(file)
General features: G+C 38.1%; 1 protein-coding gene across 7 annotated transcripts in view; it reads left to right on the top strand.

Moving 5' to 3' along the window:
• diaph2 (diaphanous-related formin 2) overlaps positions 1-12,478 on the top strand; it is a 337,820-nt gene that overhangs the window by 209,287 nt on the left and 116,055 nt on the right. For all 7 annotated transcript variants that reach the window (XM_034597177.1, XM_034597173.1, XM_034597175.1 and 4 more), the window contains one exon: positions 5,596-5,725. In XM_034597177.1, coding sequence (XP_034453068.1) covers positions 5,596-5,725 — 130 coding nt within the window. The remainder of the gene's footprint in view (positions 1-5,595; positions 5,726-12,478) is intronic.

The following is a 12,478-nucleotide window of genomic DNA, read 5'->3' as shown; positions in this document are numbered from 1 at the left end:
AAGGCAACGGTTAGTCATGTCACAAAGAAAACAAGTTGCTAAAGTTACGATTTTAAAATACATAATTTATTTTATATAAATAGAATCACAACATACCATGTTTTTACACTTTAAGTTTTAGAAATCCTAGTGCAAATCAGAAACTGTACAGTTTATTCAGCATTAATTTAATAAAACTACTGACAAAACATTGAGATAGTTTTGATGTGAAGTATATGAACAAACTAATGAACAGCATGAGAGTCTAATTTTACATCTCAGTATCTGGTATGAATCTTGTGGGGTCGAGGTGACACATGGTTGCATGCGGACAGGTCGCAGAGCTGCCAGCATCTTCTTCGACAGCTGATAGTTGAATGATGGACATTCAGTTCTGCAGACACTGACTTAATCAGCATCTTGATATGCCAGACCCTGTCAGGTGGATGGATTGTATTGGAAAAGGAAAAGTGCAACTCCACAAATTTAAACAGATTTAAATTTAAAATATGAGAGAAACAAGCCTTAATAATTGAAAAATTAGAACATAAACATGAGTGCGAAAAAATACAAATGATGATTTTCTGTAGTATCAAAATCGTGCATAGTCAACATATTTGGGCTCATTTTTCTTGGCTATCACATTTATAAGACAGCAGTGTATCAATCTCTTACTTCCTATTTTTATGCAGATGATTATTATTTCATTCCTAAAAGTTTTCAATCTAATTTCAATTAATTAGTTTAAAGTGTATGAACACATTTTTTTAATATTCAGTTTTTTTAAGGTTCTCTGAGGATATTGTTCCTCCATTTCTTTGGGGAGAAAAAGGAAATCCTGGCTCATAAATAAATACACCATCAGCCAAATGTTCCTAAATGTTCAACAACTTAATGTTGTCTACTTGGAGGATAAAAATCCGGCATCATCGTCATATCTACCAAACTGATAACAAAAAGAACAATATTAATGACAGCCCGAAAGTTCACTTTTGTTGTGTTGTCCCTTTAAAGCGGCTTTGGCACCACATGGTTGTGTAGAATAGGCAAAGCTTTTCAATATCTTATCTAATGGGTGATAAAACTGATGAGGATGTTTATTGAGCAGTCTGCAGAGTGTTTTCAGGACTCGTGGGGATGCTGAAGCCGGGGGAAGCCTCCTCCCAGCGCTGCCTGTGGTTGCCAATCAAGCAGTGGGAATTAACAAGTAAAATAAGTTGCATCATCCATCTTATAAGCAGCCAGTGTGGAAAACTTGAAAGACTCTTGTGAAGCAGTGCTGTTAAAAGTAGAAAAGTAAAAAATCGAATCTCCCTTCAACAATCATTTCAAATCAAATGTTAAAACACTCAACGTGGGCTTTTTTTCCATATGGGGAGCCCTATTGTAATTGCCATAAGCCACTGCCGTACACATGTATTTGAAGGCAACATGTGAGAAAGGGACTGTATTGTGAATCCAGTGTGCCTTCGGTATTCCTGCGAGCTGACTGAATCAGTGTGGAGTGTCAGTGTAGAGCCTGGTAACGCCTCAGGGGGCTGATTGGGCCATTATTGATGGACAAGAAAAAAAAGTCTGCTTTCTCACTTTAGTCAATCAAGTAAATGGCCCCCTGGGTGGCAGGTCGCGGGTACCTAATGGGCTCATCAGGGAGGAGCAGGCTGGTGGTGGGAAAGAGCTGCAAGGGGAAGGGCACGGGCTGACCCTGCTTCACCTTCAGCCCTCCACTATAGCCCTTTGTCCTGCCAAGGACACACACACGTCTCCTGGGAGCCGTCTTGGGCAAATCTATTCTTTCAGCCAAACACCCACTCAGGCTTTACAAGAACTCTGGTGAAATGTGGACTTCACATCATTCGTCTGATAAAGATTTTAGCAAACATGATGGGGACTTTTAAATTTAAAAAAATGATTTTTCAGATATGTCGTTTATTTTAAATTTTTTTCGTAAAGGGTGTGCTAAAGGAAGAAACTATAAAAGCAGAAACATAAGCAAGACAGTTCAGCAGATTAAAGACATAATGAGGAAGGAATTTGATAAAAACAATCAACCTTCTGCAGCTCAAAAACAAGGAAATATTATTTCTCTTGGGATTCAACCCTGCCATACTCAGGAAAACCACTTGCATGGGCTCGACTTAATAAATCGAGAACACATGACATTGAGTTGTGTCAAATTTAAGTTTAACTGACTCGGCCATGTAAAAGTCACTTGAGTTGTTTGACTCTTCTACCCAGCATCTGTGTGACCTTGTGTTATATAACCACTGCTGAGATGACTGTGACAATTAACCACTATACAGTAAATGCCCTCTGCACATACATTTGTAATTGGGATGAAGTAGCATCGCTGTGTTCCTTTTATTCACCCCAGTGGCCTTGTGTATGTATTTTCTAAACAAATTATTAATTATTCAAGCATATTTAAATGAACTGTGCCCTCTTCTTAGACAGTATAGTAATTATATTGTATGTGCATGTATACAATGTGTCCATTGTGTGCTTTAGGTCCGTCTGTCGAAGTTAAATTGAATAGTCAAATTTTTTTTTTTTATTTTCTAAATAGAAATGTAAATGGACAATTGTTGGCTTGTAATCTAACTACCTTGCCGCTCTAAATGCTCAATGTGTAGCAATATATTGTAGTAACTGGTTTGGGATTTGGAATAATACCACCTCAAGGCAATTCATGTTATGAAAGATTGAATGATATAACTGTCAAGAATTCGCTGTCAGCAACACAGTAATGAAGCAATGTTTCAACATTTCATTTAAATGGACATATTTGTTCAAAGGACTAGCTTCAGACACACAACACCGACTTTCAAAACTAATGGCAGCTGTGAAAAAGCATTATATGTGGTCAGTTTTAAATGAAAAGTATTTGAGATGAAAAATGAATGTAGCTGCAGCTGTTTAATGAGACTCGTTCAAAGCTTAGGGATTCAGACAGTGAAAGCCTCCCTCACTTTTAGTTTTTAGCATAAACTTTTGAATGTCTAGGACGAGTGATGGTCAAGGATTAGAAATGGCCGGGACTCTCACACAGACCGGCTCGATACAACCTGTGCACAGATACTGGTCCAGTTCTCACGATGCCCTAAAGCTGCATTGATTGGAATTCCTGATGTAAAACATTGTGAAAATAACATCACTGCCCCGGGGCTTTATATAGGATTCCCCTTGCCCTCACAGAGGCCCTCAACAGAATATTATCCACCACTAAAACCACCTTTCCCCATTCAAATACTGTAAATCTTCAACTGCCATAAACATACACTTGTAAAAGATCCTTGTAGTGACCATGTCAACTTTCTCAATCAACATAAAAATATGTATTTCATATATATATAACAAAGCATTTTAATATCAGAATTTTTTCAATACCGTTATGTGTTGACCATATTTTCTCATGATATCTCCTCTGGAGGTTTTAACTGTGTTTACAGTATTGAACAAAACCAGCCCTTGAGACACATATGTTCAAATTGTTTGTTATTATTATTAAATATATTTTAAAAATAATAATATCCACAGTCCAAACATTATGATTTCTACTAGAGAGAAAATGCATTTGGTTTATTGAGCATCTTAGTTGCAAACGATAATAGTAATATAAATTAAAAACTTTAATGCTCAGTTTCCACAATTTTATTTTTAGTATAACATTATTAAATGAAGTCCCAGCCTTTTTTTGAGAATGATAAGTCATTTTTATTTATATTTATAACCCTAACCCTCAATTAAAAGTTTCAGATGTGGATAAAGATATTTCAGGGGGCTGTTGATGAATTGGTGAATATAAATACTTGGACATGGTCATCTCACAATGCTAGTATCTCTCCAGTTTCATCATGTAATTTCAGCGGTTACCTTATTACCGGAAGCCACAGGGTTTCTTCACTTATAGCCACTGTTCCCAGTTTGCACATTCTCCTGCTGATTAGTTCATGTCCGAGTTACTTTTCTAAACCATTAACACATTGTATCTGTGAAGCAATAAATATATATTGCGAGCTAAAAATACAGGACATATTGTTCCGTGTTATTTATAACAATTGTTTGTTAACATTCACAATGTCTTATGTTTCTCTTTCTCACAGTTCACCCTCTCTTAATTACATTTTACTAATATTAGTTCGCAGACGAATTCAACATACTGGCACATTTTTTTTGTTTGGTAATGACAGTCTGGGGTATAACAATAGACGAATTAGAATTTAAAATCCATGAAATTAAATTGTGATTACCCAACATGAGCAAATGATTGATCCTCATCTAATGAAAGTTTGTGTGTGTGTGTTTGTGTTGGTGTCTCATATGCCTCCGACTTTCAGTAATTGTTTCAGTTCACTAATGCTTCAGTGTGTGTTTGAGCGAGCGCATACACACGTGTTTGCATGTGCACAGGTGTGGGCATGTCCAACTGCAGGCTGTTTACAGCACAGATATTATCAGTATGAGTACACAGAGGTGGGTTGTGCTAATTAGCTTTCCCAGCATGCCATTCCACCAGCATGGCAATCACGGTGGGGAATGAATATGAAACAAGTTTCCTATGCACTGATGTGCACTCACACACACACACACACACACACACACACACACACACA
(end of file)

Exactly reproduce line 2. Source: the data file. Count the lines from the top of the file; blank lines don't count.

Moving 5' to 3' along the window: